Thursday, June 29, 2017

• Special City Council Meeting June 2017

The special city council meeting had one basic theme on the agenda, the two year budget for Fiscal Years 2017-18/19. 

It did start with a brief proclamation: Parks Make Life Better Month — July 2017.

Councilmember Bridgette Moore read the proclamation and posed with Daniel Torres and Janet Morales afterward.

 

Public Comments (on non agenda items)
Kenny Mayes discussed the posted room occupancy (193) and asked if it was accurate in light of the recent planning commission meeting when there was only room for 140 seats, and it was stated that the meeting couldn't go forward until everyone found a seat.
Joseph Morabito: I spoke about the coming city council meeting that will be dealing with the Camelia Townhouse Project. I suggested a special meeting, since it's sure to be more than two hours long. I also went on record saying I thought the libelous chatter on social media about the three commissioners that voted in favor of the project, and Stan Smith in particular, was as odious as it was destructive. Let's see if any of those brave keyboard commandos will turn their libel into slander during their public comment allotment at the impending Camelia Townhouse Project city council meeting.


Consent Calendar
Several items were pulled and discussed. In my estimation, the only one worth the council's time was 1.3. 

Three of the others had our resident oracle of misinformation, Kenny Mayes, toss in his 200 cents, just to have them tossed right back at him.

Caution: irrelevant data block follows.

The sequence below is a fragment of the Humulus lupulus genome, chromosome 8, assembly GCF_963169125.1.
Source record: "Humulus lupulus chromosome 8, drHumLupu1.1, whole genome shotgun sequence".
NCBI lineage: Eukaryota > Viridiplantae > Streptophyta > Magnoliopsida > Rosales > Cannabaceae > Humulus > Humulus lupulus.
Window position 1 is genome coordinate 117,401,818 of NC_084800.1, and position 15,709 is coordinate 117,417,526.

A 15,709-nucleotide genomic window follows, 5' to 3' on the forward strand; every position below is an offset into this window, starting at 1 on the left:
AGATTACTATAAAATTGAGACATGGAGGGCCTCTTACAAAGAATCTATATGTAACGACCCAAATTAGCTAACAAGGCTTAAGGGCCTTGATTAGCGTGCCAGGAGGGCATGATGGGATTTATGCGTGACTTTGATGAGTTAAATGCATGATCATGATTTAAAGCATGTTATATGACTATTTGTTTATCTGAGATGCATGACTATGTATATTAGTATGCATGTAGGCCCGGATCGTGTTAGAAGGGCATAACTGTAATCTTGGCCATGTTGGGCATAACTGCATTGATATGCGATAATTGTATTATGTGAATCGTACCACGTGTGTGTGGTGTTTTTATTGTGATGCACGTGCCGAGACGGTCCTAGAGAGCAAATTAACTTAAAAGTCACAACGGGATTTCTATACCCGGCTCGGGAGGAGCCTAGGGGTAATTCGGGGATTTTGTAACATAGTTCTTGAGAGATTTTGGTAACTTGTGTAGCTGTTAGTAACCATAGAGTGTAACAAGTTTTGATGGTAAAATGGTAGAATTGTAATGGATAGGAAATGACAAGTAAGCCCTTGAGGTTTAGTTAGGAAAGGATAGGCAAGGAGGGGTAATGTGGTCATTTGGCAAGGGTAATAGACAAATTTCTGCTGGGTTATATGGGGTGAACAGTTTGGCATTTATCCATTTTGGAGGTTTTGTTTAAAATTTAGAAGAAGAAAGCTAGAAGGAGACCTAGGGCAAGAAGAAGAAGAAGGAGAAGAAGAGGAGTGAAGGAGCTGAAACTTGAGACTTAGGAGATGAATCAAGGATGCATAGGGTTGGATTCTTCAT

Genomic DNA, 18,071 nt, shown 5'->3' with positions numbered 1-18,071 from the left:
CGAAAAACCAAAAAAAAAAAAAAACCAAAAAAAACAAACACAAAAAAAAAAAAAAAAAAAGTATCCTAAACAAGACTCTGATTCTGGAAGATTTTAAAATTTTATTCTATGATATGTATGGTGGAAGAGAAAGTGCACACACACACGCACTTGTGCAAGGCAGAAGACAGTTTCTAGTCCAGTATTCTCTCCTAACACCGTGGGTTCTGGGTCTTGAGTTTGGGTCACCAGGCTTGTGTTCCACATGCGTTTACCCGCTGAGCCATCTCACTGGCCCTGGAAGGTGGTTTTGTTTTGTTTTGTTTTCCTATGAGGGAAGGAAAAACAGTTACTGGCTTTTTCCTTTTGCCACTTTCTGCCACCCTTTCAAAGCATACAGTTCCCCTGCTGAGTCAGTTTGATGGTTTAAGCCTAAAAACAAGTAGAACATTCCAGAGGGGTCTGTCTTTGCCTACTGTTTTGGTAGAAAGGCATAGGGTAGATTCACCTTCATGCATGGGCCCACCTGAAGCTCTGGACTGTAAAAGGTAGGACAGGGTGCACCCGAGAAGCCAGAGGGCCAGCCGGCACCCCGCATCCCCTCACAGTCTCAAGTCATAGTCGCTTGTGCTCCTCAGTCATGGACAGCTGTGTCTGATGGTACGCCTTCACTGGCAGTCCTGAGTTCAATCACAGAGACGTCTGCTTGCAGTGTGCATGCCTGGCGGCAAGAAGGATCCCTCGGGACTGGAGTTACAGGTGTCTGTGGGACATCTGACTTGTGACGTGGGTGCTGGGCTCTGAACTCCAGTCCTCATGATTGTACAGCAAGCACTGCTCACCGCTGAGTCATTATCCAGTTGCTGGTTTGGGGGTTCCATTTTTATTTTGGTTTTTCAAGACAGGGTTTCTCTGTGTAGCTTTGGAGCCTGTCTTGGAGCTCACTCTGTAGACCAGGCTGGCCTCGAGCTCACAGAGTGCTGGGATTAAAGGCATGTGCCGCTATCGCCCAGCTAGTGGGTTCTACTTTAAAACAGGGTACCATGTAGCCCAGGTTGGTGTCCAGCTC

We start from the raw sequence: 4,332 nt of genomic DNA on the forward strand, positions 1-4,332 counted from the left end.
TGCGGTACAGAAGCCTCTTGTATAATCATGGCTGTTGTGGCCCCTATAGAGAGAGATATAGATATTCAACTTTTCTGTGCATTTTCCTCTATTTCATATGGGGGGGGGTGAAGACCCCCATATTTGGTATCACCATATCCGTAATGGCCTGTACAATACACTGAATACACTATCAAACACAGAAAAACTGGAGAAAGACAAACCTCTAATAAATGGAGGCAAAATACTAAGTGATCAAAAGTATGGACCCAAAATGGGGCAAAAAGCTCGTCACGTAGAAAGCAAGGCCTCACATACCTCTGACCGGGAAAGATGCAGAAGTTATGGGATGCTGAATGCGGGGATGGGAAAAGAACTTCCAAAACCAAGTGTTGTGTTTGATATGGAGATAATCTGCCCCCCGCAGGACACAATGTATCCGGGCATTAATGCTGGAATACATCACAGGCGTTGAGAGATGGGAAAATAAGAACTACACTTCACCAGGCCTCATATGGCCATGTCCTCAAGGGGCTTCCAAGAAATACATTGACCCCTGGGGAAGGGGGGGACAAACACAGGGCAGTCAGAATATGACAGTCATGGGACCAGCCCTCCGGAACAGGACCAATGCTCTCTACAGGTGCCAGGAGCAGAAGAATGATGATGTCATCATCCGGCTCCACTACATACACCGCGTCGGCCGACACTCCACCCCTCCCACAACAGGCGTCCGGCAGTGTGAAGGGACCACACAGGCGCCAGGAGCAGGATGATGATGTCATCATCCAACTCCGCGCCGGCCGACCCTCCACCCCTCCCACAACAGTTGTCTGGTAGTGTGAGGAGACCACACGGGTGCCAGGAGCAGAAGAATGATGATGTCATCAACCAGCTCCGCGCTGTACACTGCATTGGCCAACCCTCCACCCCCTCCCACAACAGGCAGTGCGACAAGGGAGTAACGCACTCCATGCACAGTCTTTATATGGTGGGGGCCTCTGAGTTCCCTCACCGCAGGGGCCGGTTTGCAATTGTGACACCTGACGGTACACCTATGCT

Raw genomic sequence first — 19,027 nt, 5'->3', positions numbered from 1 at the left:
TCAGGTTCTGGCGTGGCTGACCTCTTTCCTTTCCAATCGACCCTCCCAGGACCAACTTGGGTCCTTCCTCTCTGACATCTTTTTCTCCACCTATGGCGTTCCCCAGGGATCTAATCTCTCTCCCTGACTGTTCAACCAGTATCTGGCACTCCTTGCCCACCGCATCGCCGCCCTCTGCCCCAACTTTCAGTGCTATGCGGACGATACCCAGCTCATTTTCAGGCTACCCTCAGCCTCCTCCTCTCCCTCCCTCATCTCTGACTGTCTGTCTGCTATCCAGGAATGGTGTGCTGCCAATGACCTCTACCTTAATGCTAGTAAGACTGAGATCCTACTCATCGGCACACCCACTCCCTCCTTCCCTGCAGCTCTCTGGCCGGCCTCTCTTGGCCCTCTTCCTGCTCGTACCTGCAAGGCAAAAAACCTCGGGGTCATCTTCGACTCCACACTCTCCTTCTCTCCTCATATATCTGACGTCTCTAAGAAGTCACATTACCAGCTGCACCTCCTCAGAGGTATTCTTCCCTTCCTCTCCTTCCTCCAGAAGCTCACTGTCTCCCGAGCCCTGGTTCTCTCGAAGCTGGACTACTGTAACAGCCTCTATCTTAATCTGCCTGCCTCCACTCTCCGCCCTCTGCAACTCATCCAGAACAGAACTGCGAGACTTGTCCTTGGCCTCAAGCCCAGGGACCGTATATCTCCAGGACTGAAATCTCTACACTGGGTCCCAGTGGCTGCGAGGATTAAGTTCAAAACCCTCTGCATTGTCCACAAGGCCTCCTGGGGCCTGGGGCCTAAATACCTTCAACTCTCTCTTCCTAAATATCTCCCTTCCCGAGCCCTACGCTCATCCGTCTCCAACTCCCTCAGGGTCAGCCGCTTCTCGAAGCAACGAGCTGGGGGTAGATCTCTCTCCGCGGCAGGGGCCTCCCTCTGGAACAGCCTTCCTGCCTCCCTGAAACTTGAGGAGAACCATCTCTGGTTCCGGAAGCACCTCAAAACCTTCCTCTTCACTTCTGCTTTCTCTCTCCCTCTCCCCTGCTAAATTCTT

My favorite example of such was item 1.4. 

It was in reference to the city seeking to purchase a .46 acre lot on Lemon St. near the freeway, for $35,000. 

He went over a litany of reasons why he thought this was a bad idea, and then recommended that the city not purchase the property.

Among his concerns were the following: No environmental conditions mentioned in the agenda packet, and that "growing up near freeways stunts children's breathing capability for a lifetime —significant increases of risk of serious lung and heart diseases later in life according to researchers who've monitored thousands of Southern California children for up to 8 years." 

Let me just stop you right there Kenny. Great speech, but what are you going on about? Did you actually think that such a parcel was going to be for a city run orphanage or something? Why would you think ANY child would ever even step foot on that property, much less spend any real amount of time where they'd end up developing such medical conditions?

He went on to lament "this is a horrible purchase," as he bemoaned that there wasn't a title report or soils report and the potential for elevated concentrations of lead in the shallow soil due to vehicle emissions, as it's near the freeway.
.43 acre Parcel in question.

Once he finished his spiel, Councilmember Moore took him to task, and for good measure Councilmember Swanson helped in the process too. (video link is below)

To clarify, this is what the staff report says. 

Staff has identified parcels of interest throughout the city that would benefit the public's direct use, enhance public services in the area, areas of street and storm drainage, maintenance, recreation, parks, trails, and civic administration. As these properties become available for acquisition, staff requests authorization to acquire the property.

This [acquisition of this] parcel isn't saying this is for all that. It's just saying that these properties that become available COULD BE for [any of those reasons].

Bridgette Moore